Finfluencers must avoid foul play: Sebi | Mint

Finfluencers must avoid foul play: Sebi

G Ananth Narayan, whole time member of Sebi, at Mint’s 9th annual mutual fund conclave. (Mint)
G Ananth Narayan, whole time member of Sebi, at Mint’s 9th annual mutual fund conclave. (Mint)

Summary

‘There is a dilemma on how to spread financial awareness across the system and at the same time ensuring that ‘finfluencers’ don’t spread misleading advice for earning extra income,’ said G Ananth Narayan, whole time member of the Securities and Exchange Board of India

India’s markets regulator is faced with a Catch-22 situation as it rachets up efforts to increase the country’s financial awareness.

“There is a dilemma on how to spread financial awareness across the system and at the same time ensuring that ‘finfluencers’ don’t spread misleading advice for earning extra income," said G Ananth Narayan, whole time member of the Securities and Exchange Board of India (Sebi) at Mint’s 9th annual mutual fund conclave on Thursday.

Finfluencers are entities that are capable of influencing people financially via various social media platforms.

“We need to let educators do their job and on the other hand ensure quality of education is good," said Narayan, while urging the 44-trillion MF industry to explore new types of products to ensure sustained growth in assets under management.

“This is an area which is going to require a lot of discussion on how to ensure quality financial education and at the same time ensuring that wrong doers do not spread pervasive incentives and destroy the trust in the system," said Narayan.

This comes at a time when the industry is expecting the market regulator to come out with a consultation paper regarding how the regulator plans to curb mis-selling by so-called finfluencers. To be sure, Sebi chairperson, Madhabi Puri Buch, in a recent board meeting said the markets regulator is currently working on a consultation paper covering this subject.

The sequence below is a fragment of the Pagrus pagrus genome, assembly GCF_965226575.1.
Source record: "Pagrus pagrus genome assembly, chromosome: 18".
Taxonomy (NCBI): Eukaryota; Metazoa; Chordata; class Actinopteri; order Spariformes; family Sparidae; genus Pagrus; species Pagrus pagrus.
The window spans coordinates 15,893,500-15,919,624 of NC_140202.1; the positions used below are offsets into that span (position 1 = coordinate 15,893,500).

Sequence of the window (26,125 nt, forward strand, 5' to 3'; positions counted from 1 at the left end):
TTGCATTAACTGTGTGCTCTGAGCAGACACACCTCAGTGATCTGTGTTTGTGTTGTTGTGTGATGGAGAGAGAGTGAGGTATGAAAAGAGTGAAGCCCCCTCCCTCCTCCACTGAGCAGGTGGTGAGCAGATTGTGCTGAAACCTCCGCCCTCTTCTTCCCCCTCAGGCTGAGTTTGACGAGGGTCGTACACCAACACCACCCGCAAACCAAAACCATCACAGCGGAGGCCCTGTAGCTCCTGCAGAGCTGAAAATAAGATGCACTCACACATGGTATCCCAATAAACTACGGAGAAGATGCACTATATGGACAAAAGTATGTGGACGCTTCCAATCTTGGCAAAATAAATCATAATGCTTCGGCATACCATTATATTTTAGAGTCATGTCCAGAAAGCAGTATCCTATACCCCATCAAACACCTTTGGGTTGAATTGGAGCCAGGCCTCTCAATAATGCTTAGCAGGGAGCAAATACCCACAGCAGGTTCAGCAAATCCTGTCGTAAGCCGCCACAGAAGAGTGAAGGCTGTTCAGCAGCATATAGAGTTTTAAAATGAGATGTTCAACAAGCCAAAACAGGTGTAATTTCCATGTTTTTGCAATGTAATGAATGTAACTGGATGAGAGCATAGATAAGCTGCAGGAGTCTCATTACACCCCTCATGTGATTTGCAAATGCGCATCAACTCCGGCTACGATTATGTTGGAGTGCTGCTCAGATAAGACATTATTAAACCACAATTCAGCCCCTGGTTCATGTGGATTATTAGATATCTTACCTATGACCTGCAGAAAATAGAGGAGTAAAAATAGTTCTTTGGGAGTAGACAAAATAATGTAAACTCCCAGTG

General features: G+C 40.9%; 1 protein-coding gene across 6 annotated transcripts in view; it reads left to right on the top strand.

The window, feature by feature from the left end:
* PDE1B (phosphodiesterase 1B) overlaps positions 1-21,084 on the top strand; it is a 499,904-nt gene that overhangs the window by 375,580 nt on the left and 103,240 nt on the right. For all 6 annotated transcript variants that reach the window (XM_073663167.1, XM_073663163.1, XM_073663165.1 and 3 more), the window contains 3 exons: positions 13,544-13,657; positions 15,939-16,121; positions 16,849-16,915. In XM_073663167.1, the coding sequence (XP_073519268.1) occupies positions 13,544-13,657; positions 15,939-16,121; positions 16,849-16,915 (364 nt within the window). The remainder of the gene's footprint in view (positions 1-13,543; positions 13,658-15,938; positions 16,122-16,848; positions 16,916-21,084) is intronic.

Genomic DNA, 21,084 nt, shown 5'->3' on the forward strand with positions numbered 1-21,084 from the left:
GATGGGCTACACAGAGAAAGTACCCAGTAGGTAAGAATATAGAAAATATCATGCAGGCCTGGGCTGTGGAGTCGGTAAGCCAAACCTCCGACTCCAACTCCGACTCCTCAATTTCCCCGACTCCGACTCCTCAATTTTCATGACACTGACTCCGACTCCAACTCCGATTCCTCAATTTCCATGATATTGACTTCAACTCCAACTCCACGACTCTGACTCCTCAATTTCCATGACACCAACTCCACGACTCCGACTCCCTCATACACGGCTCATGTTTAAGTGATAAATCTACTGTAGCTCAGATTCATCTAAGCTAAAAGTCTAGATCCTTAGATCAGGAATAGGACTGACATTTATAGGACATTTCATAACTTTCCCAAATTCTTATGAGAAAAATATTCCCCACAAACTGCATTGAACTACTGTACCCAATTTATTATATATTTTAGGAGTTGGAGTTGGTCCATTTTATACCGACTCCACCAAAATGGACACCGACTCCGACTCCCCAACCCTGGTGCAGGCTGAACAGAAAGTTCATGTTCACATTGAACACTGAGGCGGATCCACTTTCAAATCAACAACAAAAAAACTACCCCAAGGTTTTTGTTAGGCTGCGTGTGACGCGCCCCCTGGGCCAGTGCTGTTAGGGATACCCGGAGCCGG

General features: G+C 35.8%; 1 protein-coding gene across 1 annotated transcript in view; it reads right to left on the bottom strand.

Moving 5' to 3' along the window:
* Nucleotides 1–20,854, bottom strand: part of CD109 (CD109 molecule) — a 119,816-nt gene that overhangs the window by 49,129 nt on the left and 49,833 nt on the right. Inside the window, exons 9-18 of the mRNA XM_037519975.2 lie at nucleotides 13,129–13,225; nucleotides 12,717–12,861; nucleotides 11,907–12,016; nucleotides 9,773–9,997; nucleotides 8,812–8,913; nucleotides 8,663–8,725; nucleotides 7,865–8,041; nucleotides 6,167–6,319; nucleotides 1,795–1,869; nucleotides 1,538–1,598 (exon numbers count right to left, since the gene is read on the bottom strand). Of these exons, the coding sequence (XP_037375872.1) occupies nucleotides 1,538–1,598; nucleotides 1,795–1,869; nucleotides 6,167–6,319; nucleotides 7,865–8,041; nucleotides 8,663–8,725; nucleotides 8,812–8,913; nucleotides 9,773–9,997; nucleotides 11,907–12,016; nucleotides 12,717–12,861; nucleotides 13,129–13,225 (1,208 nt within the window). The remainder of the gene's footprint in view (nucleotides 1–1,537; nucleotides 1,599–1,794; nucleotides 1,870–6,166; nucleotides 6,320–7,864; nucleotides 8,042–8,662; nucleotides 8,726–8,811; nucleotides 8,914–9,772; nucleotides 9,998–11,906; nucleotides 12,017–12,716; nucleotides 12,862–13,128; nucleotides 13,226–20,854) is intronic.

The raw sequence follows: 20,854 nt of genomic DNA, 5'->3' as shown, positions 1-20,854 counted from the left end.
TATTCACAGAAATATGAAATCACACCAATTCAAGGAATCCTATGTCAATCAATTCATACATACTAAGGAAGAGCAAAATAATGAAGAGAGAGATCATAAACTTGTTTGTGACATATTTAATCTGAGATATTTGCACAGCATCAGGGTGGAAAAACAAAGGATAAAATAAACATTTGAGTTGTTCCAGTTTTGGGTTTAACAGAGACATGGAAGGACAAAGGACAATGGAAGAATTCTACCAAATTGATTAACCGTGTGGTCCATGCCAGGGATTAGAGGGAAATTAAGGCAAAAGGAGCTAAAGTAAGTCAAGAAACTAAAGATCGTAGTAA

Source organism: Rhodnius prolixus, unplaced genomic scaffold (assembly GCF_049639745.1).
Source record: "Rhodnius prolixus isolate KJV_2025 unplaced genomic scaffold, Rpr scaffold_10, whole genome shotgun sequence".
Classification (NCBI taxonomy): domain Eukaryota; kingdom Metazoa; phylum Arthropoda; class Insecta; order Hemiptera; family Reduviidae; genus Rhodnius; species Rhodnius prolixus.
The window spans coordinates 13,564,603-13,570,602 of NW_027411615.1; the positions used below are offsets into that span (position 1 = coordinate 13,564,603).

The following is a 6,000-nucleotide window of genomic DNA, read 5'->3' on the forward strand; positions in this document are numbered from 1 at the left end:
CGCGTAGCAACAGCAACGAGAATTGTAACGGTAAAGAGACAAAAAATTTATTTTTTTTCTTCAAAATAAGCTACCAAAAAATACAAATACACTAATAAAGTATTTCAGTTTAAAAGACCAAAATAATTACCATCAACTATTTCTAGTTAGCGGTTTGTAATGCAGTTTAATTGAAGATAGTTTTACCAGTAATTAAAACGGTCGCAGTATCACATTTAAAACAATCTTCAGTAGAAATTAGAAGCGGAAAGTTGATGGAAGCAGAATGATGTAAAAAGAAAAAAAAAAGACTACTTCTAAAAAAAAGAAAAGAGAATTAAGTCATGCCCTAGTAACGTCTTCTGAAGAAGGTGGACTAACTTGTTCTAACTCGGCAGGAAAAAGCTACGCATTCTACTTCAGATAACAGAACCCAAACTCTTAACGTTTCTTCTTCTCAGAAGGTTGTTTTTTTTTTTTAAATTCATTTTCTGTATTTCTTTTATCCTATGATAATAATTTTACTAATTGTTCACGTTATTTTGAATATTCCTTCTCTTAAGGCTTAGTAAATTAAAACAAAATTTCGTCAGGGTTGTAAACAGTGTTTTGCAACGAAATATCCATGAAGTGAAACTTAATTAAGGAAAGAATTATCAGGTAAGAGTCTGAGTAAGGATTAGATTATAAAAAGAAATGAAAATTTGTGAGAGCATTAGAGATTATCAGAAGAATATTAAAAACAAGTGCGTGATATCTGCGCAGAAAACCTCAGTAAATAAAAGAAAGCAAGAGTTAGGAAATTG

Narayan also pointed out the need to protect regulated practitioners like distributors, registered investment advisors, registered analysts and segregate them from those that are not registered and at the same ensure that there is no room to manipulate the system.

Recently, Sebi came out with an advertisement code that mandates registered investment advisors (RIAs) and registered investment analysts (RAs) to take prior approval from BASL (BSE Administration and Supervision Ltd), and pay up 3,000 fee, in case of individual RIAs, and 6,000 if it concerns corporates, each time a new advertisement has to be put out. Many RIAs and RAs Mint spoke to were concerned that the regulation would increase cost of running their business and possibly make the business unfeasible.

“Sebi needs to strongly regulate finfluencers since they are opinion makers to the public. There needs to be some protocol for them to be followed like clearing an exam to maintain the quality of information going to the public," said Sandeep Tandon, CEO, Quant Mutual Fund.

Sebi’s whole time member stressed that participation of all players in the financial system is important for growth of the mutual fund industry.

He also mentioned that the markets regulator is focusing on cyber and tech capabilities as a way of managing risks.

Narayan said the markets regulator has been actively monitoring and taking action against wrongdoers. “Whether it is frontrunning, insider trading, manipulation, inducement, or siphoning money out of the company, we have taken not hesitated to take action," said the Sebi whole-time member while stressing the need to protect the trust in the financial system.

Alongside preserving the trust of all stakeholders, he also said the industry needs to introduce new products to ensure that the industry keeps growing.

“We need to both preserve the trust as well as grow at the same time."

Over the past 10 years Sebi has made several attempts to curb widespread mis-selling and enhance transparency for investors in the MF industry.

Recently, Sebi altered the total expense ratio (TER) norms applicable to AMCs.

With an aim to improve transparency in costs charged to the unit holders the markets regulator has proposed uniform TER across mutual fund schemes. Currently, the regulator allows fund houses to charge unit holders of mutual fund four additional type of expenses over and above the specified total expense ratio limits. In a recent consultation paper floated by the regulator in May this year, Sebi said TER reflects the maximum expense ratio that an investor may have to pay and hence it should be inclusive of all the expenses permitted to be charged to an investor and the investor should not be charged any amount over and above the prescribed TER limits.

In its recent board meeting, the regulator delayed its decision to apply the effect of rationalised TER, while Buch said Sebi will soon come up with a second consultation paper on rationalising TER.

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